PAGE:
Ballad of a cattle dealer, Joe Cunnane Snr.

A few times, on behalf of others, I have tried to capture other people’s grief and sadness in my poems. A new Twitter friend of mine was missing their recently-deceased grandfather, who had taken her to the cattle marts since she was five years old.

Having recently spent 70 days immersed in a rural location, I promised to try and capture her farming / dealer granddad. She gave me a bit of description about him and so I set about trying to capture the essence of who he was. She was very happy with the end result.

cunnane portrait

I’m longtime livestock trader, Joe Cunnane,
I travelled all over, on hedge-blinkered lanes
often in old days, after far flung parish dances,
next day a bit of dealing, if given half a chance.
Many a day I travelled, alone to faraway fairs,
absent as a father, sometimes whispered prayers,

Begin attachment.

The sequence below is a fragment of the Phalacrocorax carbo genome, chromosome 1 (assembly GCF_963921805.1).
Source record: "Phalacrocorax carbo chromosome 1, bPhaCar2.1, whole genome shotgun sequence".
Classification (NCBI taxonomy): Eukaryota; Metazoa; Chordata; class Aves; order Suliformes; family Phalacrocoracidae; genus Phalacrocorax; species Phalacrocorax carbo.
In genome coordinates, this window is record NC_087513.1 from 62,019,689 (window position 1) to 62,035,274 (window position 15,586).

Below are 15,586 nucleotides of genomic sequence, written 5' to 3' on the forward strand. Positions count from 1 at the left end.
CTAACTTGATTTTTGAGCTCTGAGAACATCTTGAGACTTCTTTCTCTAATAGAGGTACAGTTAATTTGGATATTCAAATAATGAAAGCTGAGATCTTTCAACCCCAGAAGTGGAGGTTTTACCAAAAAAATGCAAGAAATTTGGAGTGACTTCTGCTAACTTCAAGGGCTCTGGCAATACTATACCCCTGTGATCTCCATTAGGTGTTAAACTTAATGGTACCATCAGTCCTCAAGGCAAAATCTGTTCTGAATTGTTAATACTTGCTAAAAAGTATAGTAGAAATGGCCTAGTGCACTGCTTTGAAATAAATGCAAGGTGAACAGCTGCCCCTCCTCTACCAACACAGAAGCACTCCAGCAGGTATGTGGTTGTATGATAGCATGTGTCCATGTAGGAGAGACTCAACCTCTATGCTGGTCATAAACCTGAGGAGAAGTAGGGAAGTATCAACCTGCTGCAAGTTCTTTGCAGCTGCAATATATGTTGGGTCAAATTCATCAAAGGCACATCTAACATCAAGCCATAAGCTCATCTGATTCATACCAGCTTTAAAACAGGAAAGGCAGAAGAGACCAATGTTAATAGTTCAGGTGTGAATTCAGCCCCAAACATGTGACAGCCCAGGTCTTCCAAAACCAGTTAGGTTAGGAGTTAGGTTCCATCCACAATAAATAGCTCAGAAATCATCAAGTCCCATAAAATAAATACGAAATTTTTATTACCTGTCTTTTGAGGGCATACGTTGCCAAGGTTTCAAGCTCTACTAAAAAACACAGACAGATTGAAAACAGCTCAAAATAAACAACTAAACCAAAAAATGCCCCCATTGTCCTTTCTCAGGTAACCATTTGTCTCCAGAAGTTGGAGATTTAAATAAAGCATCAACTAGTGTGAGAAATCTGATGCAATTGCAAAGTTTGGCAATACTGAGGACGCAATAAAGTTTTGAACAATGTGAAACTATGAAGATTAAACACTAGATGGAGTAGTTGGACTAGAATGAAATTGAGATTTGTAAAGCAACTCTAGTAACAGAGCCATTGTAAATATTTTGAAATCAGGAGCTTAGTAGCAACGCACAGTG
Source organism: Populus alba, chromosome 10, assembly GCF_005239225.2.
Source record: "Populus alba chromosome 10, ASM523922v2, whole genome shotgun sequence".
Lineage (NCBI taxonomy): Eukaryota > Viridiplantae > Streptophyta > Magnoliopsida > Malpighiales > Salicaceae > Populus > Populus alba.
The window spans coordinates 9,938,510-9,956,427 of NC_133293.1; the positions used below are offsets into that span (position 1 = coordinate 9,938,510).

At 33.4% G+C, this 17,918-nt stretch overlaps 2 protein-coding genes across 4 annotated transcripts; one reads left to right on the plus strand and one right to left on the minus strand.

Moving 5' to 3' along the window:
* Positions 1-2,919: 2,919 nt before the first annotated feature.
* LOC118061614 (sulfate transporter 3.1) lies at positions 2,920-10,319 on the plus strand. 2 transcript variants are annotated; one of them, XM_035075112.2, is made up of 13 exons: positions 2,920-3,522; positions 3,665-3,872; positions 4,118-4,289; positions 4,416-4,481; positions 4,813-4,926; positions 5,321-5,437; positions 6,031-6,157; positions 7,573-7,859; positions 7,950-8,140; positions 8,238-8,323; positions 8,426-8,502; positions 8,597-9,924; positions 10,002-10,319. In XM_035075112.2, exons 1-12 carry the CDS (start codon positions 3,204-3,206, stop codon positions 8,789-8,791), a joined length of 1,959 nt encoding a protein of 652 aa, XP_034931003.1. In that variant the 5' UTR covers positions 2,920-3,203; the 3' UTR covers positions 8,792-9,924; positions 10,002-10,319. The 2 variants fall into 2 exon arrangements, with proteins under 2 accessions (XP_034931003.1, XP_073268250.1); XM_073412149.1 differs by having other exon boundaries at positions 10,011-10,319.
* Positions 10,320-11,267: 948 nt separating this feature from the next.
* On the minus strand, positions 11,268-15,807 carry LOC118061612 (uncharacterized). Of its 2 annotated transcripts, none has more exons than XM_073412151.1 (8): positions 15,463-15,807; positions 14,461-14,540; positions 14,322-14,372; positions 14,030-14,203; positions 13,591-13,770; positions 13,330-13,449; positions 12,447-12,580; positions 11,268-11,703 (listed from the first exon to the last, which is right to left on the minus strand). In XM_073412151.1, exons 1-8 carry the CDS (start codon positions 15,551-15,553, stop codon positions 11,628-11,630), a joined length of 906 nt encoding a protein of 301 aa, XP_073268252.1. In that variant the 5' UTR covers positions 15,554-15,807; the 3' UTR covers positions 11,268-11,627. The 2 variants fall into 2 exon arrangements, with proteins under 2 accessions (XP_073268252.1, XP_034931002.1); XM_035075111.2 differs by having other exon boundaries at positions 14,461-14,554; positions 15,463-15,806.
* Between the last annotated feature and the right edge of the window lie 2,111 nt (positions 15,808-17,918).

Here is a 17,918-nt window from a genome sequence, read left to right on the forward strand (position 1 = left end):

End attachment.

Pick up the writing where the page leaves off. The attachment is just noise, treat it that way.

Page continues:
my wife very capable, minded family and farm;
God’s angels always hampered possible harm.
Some say I’m keen to make a pound or two,
I’ll find good milking cows to richly bless you;
atmospheric marts much loved, they energised,
much-admired animal muscles and equine eyes.
Long my grand-daughter now dealer-trained,
unafraid of farm muck, or calf birth-blood stain;
she’ll farm with her father, my first born son,
together developing what I long ago begun.
on Saturdays I sup tea, sitting by hearth fire,
tell me the all latest news, of such I’ll never tire:
I keep up to date with many family and friends,
I’ll tell some dealing stories with punchline end.
on Sundays I attend Mass, leading hymn-singing,
ninety years now I’ve heard Angelus bell ringing;
I’ve lived a happy life, long-loved in marriage
– my time nearly up, order horse-drawn carriage.
horses long loved, when few farmers had tractors,
horses once rural royalty, beautiful benefactors;
let horses lead me on, as I breathe my last breath:
no more ploughs to pull but bless me in my death…

One thought on “Ballad of a cattle dealer, Joe Cunnane Snr.

  1. Pingback: Feature: ‘I’d sit at the backdoor with wellies, a jacket, a biro & cheque book’ – Catherina Cunnane

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